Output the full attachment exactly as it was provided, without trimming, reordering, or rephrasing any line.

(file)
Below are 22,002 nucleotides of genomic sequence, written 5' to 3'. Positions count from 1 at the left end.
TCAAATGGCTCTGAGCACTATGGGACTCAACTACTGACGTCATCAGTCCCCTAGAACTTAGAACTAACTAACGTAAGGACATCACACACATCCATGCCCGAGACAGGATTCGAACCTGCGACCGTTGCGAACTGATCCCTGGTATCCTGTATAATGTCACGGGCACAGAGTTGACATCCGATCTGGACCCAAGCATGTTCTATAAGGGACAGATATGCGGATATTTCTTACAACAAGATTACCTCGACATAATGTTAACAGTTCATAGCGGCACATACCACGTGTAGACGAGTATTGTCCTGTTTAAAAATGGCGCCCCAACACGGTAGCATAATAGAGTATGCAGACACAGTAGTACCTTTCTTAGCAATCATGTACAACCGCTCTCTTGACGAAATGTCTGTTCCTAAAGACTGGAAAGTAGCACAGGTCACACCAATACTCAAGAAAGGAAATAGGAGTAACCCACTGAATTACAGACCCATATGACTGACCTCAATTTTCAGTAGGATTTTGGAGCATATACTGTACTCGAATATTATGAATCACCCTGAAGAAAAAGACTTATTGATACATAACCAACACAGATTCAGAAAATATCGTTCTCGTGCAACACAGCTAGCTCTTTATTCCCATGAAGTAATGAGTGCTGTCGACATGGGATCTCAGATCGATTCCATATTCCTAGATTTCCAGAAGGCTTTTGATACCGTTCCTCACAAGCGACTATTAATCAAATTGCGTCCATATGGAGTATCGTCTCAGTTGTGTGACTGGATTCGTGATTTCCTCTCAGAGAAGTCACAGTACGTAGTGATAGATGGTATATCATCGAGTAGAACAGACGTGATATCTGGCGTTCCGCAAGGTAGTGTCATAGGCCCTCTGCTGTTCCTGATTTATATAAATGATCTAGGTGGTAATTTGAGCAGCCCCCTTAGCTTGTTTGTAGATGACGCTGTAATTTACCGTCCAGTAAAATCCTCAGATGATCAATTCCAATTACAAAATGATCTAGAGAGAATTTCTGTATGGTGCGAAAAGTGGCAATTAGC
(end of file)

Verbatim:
Below are 22,002 nucleotides of genomic sequence, written 5' to 3'. Positions count from 1 at the left end.
TCAAATGGCTCTGAGCACTATGGGACTCAACTACTGACGTCATCAGTCCCCTAGAACTTAGAACTAACTAACGTAAGGACATCACACACATCCATGCCCGAGACAGGATTCGAACCTGCGACCGTTGCGAACTGATCCCTGGTATCCTGTATAATGTCACGGGCACAGAGTTGACATCCGATCTGGACCCAAGCATGTTCTATAAGGGACAGATATGCGGATATTTCTTACAACAAGATTACCTCGACATAATGTTAACAGTTCATAGCGGCACATACCACGTGTAGACGAGTATTGTCCTGTTTAAAAATGGCGCCCCAACACGGTAGCATAATAGAGTATGCAGACACAGTAGTACCTTTCTTAGCAATCATGTACAACCGCTCTCTTGACGAAATGTCTGTTCCTAAAGACTGGAAAGTAGCACAGGTCACACCAATACTCAAGAAAGGAAATAGGAGTAACCCACTGAATTACAGACCCATATGACTGACCTCAATTTTCAGTAGGATTTTGGAGCATATACTGTACTCGAATATTATGAATCACCCTGAAGAAAAAGACTTATTGATACATAACCAACACAGATTCAGAAAATATCGTTCTCGTGCAACACAGCTAGCTCTTTATTCCCATGAAGTAATGAGTGCTGTCGACATGGGATCTCAGATCGATTCCATATTCCTAGATTTCCAGAAGGCTTTTGATACCGTTCCTCACAAGCGACTATTAATCAAATTGCGTCCATATGGAGTATCGTCTCAGTTGTGTGACTGGATTCGTGATTTCCTCTCAGAGAAGTCACAGTACGTAGTGATAGATGGTATATCATCGAGTAGAACAGACGTGATATCTGGCGTTCCGCAAGGTAGTGTCATAGGCCCTCTGCTGTTCCTGATTTATATAAATGATCTAGGTGGTAATTTGAGCAGCCCCCTTAGCTTGTTTGTAGATGACGCTGTAATTTACCGTCCAGTAAAATCCTCAGATGATCAATTCCAATTACAAAATGATCTAGAGAGAATTTCTGTATGGTGCGAAAAGTGGCAATTAGC